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Rare Buddhist festival draws faithful
AFP, 22 September 2016
Ladakh, India -- Hundreds of thousands of monks, devotees and tourists have flocked to India’s remote Ladakh region for a rare Buddhist festival, dubbed the “Kumbh Mela of the Himalayas” by promoters.
Dancers in bright, silk costumes and striking headgear performed to drum and pipe music as part of the festival being held in a mountain village to commemorate the 1000th birth anniversary of Buddhist saint Naropa.
The Indian saint and scholar is heralded by followers for starting a rich tradition of Buddhist philosophy in the 11th century.
Celebrated only once every 12 years, the Naropa Festival draws huge numbers of Buddhists, especially those from the Drukpa branch which is traditionally practised in Ladakh and Bhutan.
India is renowned for its numerous religious festivals – including the main Kumbh Mela pilgrimage for Hindus held every 12 years – during which masses of devotees gather at sacred rivers and temples in often chaotic scenes and in searing temperatures.
In contrast, the Naropa Festival is being held in the tranquil Himalayan village that includes a palace and monastery, located some 45 kilometres (28 miles) from the region’s main town of Leh.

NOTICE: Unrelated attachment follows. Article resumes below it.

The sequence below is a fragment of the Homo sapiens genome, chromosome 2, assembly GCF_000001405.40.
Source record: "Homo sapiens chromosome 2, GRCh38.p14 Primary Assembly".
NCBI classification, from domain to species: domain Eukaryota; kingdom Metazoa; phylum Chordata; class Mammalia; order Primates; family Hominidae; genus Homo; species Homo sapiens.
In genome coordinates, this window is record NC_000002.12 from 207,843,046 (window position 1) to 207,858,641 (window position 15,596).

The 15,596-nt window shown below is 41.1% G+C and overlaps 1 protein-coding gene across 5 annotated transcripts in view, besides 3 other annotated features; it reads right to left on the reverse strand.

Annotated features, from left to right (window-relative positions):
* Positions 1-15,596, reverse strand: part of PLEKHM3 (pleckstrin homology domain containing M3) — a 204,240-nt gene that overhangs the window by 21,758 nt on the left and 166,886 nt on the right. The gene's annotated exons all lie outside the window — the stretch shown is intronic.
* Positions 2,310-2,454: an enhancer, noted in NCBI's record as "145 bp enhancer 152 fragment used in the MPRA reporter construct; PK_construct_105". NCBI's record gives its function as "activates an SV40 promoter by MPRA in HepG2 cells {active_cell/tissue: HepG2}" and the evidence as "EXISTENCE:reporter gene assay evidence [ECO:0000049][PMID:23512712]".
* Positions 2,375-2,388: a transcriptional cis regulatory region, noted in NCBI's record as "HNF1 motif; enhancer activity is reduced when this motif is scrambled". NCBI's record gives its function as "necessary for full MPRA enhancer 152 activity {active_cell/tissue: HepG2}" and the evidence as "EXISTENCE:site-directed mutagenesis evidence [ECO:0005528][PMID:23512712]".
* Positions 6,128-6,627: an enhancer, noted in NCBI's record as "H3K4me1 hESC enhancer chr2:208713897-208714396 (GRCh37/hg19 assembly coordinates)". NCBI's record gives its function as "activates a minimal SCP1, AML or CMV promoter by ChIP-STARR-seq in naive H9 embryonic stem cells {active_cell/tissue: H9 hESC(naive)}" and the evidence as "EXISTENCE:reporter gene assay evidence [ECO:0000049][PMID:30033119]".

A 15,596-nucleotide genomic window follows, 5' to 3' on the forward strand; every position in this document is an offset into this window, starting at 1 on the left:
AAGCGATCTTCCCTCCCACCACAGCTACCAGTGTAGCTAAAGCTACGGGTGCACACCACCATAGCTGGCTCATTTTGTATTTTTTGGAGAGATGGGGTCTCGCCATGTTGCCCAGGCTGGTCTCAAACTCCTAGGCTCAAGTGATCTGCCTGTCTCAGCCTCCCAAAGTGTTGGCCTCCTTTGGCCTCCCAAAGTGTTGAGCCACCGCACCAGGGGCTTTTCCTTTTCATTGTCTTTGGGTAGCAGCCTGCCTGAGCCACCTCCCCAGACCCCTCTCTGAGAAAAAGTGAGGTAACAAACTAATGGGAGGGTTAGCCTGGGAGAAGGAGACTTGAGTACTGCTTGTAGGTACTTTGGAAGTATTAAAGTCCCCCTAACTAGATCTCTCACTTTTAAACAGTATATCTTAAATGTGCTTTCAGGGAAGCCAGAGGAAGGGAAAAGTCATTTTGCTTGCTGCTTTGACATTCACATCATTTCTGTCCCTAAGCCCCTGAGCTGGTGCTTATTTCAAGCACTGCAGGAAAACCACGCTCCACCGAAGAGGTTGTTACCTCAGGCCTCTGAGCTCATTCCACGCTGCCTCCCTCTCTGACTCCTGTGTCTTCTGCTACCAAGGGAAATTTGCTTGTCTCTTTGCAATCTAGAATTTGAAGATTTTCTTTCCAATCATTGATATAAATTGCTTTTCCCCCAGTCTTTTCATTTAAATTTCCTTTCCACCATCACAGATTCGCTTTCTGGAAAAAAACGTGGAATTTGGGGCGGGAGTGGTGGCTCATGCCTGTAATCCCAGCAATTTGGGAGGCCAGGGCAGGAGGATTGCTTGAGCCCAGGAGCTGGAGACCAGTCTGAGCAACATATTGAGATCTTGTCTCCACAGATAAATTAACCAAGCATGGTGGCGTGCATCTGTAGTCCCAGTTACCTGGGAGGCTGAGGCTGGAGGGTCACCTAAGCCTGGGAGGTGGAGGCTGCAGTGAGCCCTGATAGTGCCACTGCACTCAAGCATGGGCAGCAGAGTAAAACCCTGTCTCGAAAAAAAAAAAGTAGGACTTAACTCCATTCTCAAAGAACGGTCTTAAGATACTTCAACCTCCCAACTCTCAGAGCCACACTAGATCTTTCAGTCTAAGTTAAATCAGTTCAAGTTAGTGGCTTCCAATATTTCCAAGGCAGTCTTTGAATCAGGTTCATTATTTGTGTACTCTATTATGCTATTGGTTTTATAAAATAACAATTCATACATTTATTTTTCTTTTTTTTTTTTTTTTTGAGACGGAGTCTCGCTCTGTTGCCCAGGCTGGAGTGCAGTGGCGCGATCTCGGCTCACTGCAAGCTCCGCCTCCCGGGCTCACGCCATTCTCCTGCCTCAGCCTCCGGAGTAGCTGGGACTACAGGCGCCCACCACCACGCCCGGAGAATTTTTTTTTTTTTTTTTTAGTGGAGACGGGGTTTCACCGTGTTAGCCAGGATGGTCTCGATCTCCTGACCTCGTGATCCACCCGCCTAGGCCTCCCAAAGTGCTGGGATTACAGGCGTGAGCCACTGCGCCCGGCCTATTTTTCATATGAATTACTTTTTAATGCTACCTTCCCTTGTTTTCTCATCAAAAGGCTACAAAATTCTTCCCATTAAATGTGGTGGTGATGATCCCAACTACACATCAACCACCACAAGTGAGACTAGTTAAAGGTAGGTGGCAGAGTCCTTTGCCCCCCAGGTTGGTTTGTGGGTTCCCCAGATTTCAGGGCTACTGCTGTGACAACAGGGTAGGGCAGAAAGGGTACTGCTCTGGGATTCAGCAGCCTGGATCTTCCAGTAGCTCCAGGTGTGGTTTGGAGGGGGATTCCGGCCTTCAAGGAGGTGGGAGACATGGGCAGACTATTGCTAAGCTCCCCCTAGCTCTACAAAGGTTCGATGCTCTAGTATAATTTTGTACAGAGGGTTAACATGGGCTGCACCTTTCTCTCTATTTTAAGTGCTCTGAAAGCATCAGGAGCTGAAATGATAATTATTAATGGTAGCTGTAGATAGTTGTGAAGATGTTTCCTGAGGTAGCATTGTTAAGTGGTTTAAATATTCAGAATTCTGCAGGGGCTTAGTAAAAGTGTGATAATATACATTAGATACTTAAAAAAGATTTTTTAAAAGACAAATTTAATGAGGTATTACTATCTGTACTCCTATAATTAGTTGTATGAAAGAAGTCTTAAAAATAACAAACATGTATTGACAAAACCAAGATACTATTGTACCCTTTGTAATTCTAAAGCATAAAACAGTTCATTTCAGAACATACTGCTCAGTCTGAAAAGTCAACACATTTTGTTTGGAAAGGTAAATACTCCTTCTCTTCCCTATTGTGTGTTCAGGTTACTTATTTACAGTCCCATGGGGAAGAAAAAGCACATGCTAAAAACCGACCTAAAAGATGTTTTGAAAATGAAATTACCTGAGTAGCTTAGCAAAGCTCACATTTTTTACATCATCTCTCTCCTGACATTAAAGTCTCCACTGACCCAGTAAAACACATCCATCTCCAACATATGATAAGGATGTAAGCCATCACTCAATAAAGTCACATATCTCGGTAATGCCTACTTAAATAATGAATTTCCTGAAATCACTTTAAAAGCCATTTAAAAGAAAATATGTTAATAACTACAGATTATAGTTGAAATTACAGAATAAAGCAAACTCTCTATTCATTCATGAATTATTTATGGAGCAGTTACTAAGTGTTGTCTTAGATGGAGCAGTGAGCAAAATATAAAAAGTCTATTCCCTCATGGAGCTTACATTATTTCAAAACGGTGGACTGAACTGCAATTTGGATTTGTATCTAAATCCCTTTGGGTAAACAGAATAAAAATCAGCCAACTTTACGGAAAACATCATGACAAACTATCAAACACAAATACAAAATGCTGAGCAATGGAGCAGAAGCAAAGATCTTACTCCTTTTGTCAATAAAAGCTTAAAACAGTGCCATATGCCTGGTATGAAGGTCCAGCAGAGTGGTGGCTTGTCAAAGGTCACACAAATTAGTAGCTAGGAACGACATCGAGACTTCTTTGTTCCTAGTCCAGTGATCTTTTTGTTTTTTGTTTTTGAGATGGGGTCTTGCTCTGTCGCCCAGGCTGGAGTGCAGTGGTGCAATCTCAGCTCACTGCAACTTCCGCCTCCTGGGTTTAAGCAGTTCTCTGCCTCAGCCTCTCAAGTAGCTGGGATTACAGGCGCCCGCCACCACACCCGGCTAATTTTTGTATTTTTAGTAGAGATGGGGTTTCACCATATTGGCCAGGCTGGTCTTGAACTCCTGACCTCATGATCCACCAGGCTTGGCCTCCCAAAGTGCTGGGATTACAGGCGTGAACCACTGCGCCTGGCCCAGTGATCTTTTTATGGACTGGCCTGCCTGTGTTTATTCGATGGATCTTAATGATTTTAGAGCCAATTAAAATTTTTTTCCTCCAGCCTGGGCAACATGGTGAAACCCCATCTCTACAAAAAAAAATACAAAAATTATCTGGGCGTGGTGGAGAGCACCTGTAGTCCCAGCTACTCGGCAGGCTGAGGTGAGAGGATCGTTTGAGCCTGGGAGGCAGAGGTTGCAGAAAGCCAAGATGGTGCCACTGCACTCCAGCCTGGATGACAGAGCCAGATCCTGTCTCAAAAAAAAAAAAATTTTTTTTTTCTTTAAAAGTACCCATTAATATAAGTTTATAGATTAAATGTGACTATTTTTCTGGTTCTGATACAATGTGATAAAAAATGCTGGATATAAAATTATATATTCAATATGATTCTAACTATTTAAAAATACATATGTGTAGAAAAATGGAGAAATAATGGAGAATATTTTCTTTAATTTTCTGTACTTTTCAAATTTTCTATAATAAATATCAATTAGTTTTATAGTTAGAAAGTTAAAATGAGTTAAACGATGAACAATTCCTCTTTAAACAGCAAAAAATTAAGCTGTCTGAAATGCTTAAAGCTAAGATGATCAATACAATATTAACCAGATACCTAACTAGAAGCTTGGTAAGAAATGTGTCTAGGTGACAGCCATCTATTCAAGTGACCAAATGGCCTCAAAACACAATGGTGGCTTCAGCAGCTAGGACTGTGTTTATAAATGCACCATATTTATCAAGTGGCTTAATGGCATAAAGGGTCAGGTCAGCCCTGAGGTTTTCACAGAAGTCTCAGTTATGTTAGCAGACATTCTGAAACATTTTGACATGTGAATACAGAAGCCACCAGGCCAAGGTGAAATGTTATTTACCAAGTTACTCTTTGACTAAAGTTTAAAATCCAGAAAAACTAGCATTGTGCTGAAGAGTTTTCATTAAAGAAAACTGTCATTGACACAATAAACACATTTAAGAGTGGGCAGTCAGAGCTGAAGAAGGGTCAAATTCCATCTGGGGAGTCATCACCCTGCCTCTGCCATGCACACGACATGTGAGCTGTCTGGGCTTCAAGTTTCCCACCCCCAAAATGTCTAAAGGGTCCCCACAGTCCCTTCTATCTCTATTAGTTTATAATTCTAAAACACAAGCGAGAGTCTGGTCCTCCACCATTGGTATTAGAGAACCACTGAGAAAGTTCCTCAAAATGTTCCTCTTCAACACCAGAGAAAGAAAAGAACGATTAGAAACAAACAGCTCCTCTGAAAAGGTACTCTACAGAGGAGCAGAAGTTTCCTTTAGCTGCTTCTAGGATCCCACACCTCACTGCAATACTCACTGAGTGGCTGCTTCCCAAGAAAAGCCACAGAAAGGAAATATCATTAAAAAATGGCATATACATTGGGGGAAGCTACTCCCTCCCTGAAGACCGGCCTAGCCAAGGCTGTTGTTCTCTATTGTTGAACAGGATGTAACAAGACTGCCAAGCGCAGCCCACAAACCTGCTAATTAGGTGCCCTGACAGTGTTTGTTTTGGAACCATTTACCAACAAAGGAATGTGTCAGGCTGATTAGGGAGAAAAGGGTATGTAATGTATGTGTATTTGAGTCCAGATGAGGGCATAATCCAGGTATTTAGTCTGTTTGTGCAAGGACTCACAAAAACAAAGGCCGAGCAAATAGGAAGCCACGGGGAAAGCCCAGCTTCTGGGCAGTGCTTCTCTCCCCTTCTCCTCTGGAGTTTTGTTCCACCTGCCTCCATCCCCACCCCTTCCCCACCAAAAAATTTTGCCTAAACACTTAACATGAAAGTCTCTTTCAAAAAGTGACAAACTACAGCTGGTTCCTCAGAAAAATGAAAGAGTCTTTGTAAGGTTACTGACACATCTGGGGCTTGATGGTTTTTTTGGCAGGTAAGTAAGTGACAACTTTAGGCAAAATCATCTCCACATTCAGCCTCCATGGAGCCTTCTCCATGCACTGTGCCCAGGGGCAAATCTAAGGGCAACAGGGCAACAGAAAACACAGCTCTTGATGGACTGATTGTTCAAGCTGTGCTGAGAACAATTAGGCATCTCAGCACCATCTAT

A highlight of the week-long festival that started on September 16 was the display of the sacred Six Bone Ornaments – believed to have belonged to Naropa – in an hours-long outdoor ceremony.
The Drukpa spiritual leader or the Gyalwang Drukpa unveiled the ornaments – which include a crown, earrings and a necklace – to scores of chanting maroon-robed monks and devotees seated under colourful umbrellas as prayers were performed.
“I come from south India. Now I came here to see this festival ... There are many people [who] came by airplane and from south India and other countries,” said Sonam Phuntsok, a monk from India’s southern city of Bangalore.
“[It’s a] very nice place here. And the weather is very good. Lots of people came here, I’m very happy.”
Another highlight is the ceremonial unfurling of a huge silk tapestry of Tibet’s patron saint Padmasambhava. The brocade, known in Tibetan as a thangka, was last exhibited in 2004.